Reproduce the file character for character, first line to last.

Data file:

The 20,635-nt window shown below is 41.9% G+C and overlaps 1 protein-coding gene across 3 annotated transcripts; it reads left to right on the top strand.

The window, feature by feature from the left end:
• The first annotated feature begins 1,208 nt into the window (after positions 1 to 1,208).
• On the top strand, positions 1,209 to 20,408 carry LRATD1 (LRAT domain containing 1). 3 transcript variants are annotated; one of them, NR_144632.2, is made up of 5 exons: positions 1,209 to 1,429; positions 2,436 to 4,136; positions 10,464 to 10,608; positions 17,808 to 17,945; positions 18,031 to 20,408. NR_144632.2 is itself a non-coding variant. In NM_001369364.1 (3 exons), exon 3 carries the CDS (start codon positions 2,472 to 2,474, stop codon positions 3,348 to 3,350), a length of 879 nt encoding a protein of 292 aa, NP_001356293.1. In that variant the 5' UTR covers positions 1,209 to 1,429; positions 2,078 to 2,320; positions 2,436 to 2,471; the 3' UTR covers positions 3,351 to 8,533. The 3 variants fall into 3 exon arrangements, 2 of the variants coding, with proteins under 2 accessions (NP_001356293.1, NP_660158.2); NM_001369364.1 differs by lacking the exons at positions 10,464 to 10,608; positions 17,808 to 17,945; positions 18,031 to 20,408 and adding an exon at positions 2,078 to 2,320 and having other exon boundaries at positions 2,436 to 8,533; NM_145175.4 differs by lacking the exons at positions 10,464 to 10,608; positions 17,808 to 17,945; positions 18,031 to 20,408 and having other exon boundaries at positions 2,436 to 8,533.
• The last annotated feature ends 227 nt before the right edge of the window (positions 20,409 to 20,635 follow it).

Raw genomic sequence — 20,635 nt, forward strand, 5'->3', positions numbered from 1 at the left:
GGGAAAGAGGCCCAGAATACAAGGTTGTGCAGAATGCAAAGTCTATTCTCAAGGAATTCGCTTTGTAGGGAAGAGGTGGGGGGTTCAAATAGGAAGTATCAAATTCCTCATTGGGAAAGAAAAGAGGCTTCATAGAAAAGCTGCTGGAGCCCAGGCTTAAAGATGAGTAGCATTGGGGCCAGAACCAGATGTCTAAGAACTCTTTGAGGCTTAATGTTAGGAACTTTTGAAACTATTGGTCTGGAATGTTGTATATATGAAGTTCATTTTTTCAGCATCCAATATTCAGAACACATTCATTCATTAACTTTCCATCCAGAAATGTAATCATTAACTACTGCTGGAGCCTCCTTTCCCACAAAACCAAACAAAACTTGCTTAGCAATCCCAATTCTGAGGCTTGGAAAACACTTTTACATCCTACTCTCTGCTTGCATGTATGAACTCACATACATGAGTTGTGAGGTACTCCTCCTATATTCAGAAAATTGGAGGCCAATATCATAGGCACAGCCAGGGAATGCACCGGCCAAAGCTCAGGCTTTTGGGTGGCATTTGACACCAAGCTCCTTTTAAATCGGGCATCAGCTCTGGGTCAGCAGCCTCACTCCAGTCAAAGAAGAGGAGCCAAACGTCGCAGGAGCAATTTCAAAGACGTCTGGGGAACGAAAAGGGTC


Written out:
The 20,635-nt window shown below is 41.9% G+C and overlaps 1 protein-coding gene across 3 annotated transcripts; it reads left to right on the top strand.

The window, feature by feature from the left end:
• The first annotated feature begins 1,208 nt into the window (after positions 1 to 1,208).
• On the top strand, positions 1,209 to 20,408 carry LRATD1 (LRAT domain containing 1). 3 transcript variants are annotated; one of them, NR_144632.2, is made up of 5 exons: positions 1,209 to 1,429; positions 2,436 to 4,136; positions 10,464 to 10,608; positions 17,808 to 17,945; positions 18,031 to 20,408. NR_144632.2 is itself a non-coding variant. In NM_001369364.1 (3 exons), exon 3 carries the CDS (start codon positions 2,472 to 2,474, stop codon positions 3,348 to 3,350), a length of 879 nt encoding a protein of 292 aa, NP_001356293.1. In that variant the 5' UTR covers positions 1,209 to 1,429; positions 2,078 to 2,320; positions 2,436 to 2,471; the 3' UTR covers positions 3,351 to 8,533. The 3 variants fall into 3 exon arrangements, 2 of the variants coding, with proteins under 2 accessions (NP_001356293.1, NP_660158.2); NM_001369364.1 differs by lacking the exons at positions 10,464 to 10,608; positions 17,808 to 17,945; positions 18,031 to 20,408 and adding an exon at positions 2,078 to 2,320 and having other exon boundaries at positions 2,436 to 8,533; NM_145175.4 differs by lacking the exons at positions 10,464 to 10,608; positions 17,808 to 17,945; positions 18,031 to 20,408 and having other exon boundaries at positions 2,436 to 8,533.
• The last annotated feature ends 227 nt before the right edge of the window (positions 20,409 to 20,635 follow it).

Raw genomic sequence — 20,635 nt, forward strand, 5'->3', positions numbered from 1 at the left:
GGGAAAGAGGCCCAGAATACAAGGTTGTGCAGAATGCAAAGTCTATTCTCAAGGAATTCGCTTTGTAGGGAAGAGGTGGGGGGTTCAAATAGGAAGTATCAAATTCCTCATTGGGAAAGAAAAGAGGCTTCATAGAAAAGCTGCTGGAGCCCAGGCTTAAAGATGAGTAGCATTGGGGCCAGAACCAGATGTCTAAGAACTCTTTGAGGCTTAATGTTAGGAACTTTTGAAACTATTGGTCTGGAATGTTGTATATATGAAGTTCATTTTTTCAGCATCCAATATTCAGAACACATTCATTCATTAACTTTCCATCCAGAAATGTAATCATTAACTACTGCTGGAGCCTCCTTTCCCACAAAACCAAACAAAACTTGCTTAGCAATCCCAATTCTGAGGCTTGGAAAACACTTTTACATCCTACTCTCTGCTTGCATGTATGAACTCACATACATGAGTTGTGAGGTACTCCTCCTATATTCAGAAAATTGGAGGCCAATATCATAGGCACAGCCAGGGAATGCACCGGCCAAAGCTCAGGCTTTTGGGTGGCATTTGACACCAAGCTCCTTTTAAATCGGGCATCAGCTCTGGGTCAGCAGCCTCACTCCAGTCAAAGAAGAGGAGCCAAACGTCGCAGGAGCAATTTCAAAGACGTCTGGGGAACGAAAAGGGTC